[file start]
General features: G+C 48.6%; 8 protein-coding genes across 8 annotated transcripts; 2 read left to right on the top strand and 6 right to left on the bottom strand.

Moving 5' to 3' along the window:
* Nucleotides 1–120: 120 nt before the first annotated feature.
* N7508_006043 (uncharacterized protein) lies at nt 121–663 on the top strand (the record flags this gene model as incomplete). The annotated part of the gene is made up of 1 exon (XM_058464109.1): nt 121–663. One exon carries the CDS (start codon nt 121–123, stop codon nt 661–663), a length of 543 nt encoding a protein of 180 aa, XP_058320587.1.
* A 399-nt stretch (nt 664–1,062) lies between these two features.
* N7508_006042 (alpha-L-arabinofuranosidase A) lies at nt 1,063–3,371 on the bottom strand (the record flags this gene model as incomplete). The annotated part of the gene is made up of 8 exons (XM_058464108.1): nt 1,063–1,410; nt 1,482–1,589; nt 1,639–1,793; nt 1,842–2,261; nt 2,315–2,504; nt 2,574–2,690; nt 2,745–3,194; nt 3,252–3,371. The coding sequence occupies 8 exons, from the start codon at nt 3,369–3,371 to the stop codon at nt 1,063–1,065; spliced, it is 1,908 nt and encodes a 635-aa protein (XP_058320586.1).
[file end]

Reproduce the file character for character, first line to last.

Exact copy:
General features: G+C 48.6%; 8 protein-coding genes across 8 annotated transcripts; 2 read left to right on the top strand and 6 right to left on the bottom strand.

Moving 5' to 3' along the window:
* Nucleotides 1–120: 120 nt before the first annotated feature.
* N7508_006043 (uncharacterized protein) lies at nt 121–663 on the top strand (the record flags this gene model as incomplete). The annotated part of the gene is made up of 1 exon (XM_058464109.1): nt 121–663. One exon carries the CDS (start codon nt 121–123, stop codon nt 661–663), a length of 543 nt encoding a protein of 180 aa, XP_058320587.1.
* A 399-nt stretch (nt 664–1,062) lies between these two features.
* N7508_006042 (alpha-L-arabinofuranosidase A) lies at nt 1,063–3,371 on the bottom strand (the record flags this gene model as incomplete). The annotated part of the gene is made up of 8 exons (XM_058464108.1): nt 1,063–1,410; nt 1,482–1,589; nt 1,639–1,793; nt 1,842–2,261; nt 2,315–2,504; nt 2,574–2,690; nt 2,745–3,194; nt 3,252–3,371. The coding sequence occupies 8 exons, from the start codon at nt 3,369–3,371 to the stop codon at nt 1,063–1,065; spliced, it is 1,908 nt and encodes a 635-aa protein (XP_058320586.1).